Many people felt that for Manny Pacquiao to beat Oscar De La Hoya, it would take a feat so amazing that the fight was better suited to be held under a circus big top than in a traditional boxing venue.
So if you’re Pacquiao and you have just leap-frogged two weight classes to not only defeat The Golden Boy but completely dominate and dismantle him, where do you go from here?
The answer, of course, is anywhere you want to.
Pacquiao began the year as a 130-pound super-featherweight before moving up to 135-pounds to win the WBC lightweight championship. The win over De La Hoya now establishes him as a legitimate force in the 147-pound welterweight division.
The fact that he can fight and win in so many divisions leaves him with an awful lot of options. And as a huge pay-per-view draw, he offers an enormous payday for whoever climbs through the ropes to square off against him.
He didn’t simply beat De La Hoya. He knocked him off his perch as the hottest commodity in the sport.
What then is the next logical move for Manny? Does he return to lightweight and try to unify the title against triple-belt holder Nate Campbell? Does he make a third fight with Juan Manuel Marquez after his recent narrow and controversial decision win over him?
Or does he do what many expect and go after Ricky Hatton at junior-welterweight? This would be a classic match-up, with two very aggressive and offensive minded fighters banging away at each other.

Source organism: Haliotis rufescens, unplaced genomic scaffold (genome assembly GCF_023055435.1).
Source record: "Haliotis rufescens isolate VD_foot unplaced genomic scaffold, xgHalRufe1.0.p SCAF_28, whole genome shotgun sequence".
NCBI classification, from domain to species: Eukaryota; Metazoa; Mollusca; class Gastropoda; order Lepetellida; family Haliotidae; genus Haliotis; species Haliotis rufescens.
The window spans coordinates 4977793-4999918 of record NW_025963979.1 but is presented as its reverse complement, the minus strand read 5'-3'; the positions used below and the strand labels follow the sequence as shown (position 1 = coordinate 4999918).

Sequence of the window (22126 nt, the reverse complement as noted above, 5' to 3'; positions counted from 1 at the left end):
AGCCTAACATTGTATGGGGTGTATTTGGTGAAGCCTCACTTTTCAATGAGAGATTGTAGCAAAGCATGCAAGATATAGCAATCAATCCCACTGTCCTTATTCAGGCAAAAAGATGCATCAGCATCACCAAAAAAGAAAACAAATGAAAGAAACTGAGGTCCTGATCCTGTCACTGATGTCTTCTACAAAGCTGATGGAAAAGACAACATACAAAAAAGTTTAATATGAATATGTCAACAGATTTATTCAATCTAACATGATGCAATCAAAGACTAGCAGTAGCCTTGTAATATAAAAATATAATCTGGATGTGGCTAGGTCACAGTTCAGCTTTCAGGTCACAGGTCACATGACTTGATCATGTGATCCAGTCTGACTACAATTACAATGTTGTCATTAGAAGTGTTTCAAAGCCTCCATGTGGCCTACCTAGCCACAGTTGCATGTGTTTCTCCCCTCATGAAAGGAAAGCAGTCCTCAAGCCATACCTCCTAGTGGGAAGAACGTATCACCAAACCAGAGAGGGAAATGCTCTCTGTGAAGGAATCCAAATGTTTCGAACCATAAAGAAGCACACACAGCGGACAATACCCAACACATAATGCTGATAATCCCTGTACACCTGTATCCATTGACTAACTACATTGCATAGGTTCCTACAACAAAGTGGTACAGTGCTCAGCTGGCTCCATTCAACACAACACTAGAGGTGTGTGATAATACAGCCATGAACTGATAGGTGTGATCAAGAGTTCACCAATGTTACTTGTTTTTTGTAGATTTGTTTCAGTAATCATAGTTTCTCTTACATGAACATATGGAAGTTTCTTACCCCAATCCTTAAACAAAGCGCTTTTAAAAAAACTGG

Another option would be to remain at welterweight and hunt for large prey. But how would he fare against the likes of tall, steamrolling, titanium jawed Antonio Margarito?
Paul Williams has voiced his desire to slip back down to welterweight should an opportunity present itself. But is Pacquiao game to get after it with a six-foot-one inch southpaw?
Miguel Cotto is another option at some point as well. And of course there is young, fast WBC champion Andre Berto.
When you’ve reached the station in professional boxing that Pacquiao has, tradition and business sense dictate that you take the biggest money fights possible, against the best known fighters out there.
At this point, Ricky Hatton, still enjoying his victory lap after throttling Paulie Malignaggi, seems to be the candidate that best fits that description.
For now, no one knows in which direction Manny will decide to wander. But it you’re Pacquiao, it sure must feel good to have all of that open road.
I don’t know that Manny Pacquiao is the best fighter from junior-lightweight all the way through welterweight, but I do know one thing: he's no circus act.
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